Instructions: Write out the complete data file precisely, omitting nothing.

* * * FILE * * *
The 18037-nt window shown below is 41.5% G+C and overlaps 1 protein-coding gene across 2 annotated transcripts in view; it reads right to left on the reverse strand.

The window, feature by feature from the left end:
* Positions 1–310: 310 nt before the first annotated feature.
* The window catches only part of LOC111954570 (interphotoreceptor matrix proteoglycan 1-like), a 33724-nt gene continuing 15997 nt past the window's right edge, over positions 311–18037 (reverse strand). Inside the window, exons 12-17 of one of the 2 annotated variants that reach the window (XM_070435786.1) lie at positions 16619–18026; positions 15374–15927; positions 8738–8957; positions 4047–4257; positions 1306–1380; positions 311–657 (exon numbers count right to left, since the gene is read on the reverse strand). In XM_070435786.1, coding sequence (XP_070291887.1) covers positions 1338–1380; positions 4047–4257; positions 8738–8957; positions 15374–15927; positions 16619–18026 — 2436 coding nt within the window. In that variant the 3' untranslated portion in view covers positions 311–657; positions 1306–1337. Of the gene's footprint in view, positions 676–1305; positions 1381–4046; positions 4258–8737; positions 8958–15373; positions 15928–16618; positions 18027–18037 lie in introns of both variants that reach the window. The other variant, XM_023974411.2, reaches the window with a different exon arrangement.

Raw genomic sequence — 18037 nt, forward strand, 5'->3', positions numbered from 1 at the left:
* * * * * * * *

The 18037-nt window shown below is 41.5% G+C and overlaps 1 protein-coding gene across 2 annotated transcripts in view; it reads right to left on the reverse strand.

The window, feature by feature from the left end:
* Positions 1–310: 310 nt before the first annotated feature.
* The window catches only part of LOC111954570 (interphotoreceptor matrix proteoglycan 1-like), a 33724-nt gene continuing 15997 nt past the window's right edge, over positions 311–18037 (reverse strand). Inside the window, exons 12-17 of one of the 2 annotated variants that reach the window (XM_070435786.1) lie at positions 16619–18026; positions 15374–15927; positions 8738–8957; positions 4047–4257; positions 1306–1380; positions 311–657 (exon numbers count right to left, since the gene is read on the reverse strand). In XM_070435786.1, coding sequence (XP_070291887.1) covers positions 1338–1380; positions 4047–4257; positions 8738–8957; positions 15374–15927; positions 16619–18026 — 2436 coding nt within the window. In that variant the 3' untranslated portion in view covers positions 311–657; positions 1306–1337. Of the gene's footprint in view, positions 676–1305; positions 1381–4046; positions 4258–8737; positions 8958–15373; positions 15928–16618; positions 18027–18037 lie in introns of both variants that reach the window. The other variant, XM_023974411.2, reaches the window with a different exon arrangement.

Raw genomic sequence — 18037 nt, forward strand, 5'->3', positions numbered from 1 at the left: